Wednesday, March 24, 2010

SSIS , SSRS , Powerpivot , Sharepoint and .NET with SAP

I'm reading: SSIS , SSRS , Powerpivot , Sharepoint and .NET with SAPTweet this !

Today I was going through an article featured on, and I stumbled upon an interesting set of components offered by this company called "Theobald software". Before I go ahead with the entire story, a little background about SAP and why a MS BI geek would be interested in SAP. Every mature and informed professional in BI should be knowing that SAP is the world-class ERP solution for almost every kind of business and Germany can be considered as Mecca of SAP. Now like any Enterprise level products it provides an application level interface and also holds data within itself in a proprietary format. Entire business process workflow for almost any kind of business and any kind of process can be managed using this product, and the biggest USP of this product is that it comes with a proprietary programmable API called BAPI. I can write for an year about this product and still I would fall short, so I would cut this story short here and move ahead to how on earth I know about SAP and what a MS BI guy has to do with it.

I have been working since the past 1 year on a systems integration programme where I am involved in migrating data from a proprietary ERP application to SAP, and the tool we have been using is SSIS for data migration. It has been a very interesting, challenging and one of it's kind of experience as a Technical Lead as this is the first time I am working in such combination of technologies.

Coming back to where we started, this company offers components that can be used as a wrapper between SAP and Microsoft technologies like .NET, SSIS, SSRS, Sharepoint and Powerpivot. I have glided over the features that this product offers and based on my whatsoever little experience of working with SSIS and SAP, below are some points that should be considered before using these or any components while working with SSIS and SAP.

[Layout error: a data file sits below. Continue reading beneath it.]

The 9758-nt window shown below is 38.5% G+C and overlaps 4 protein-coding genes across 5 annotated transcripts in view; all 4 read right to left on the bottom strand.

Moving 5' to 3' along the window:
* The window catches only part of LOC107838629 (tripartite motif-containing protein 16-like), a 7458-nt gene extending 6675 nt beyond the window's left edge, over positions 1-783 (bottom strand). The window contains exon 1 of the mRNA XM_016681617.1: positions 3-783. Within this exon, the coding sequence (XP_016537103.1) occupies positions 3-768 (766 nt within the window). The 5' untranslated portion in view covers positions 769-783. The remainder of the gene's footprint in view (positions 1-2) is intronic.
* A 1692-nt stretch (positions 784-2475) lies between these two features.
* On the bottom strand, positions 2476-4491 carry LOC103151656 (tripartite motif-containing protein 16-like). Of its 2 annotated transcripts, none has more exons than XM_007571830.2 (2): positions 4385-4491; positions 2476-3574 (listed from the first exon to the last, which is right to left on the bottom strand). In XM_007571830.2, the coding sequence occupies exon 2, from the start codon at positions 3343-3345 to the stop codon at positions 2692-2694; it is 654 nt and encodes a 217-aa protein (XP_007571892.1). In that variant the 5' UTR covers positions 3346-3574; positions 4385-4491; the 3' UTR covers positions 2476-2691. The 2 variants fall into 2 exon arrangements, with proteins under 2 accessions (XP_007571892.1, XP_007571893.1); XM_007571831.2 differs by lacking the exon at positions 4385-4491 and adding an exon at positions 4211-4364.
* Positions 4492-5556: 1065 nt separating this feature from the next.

1) Business data in held in proprietary format in SAP, and any change triggers a workflow or a set of processes in SAP. It can be thought of an application equivalent of mainframe systems, and it would take you to be no less than a senior level business analyst or senior SAP functional consultant to change any data into SAP.

2) Based on point 1, it can be deemed that for other applications which may aspire to hook into SAP, like SSIS or SSRS, it can only be a read mode access and not a write mode access.

3) The components that this company provides, claims to have features that facilitate to read data directly from SAP tables. My experience has been that, first you need to have a broad knowledge about what these tables contain, as neither the names would be self-relevant nor it would be that easy to figure out relationships from any table like foreign-keys in a database. For example, in the Materials Management module would have following tables: MARA, MAKT, MBEW, MLTX and others. Even all the column names would be in German. A VC++ programmer would easily co-relate with these kind of nightmares.

4) Another feature that these components offers is of SAP queries, something like our stored procedures. Believe me, you would never require any reporting tool if you are using SAP. Almost any kind of reports can be created with any level of flexibility that can be imagined. To put just one of the fact to the table, just any single module of SAP comes with approximately 800 built-in different kind of reports which can be modified too. Also if the report is provided in Excel format, Excel itself can handle much of the graphical or pivoting features to a considerable extent.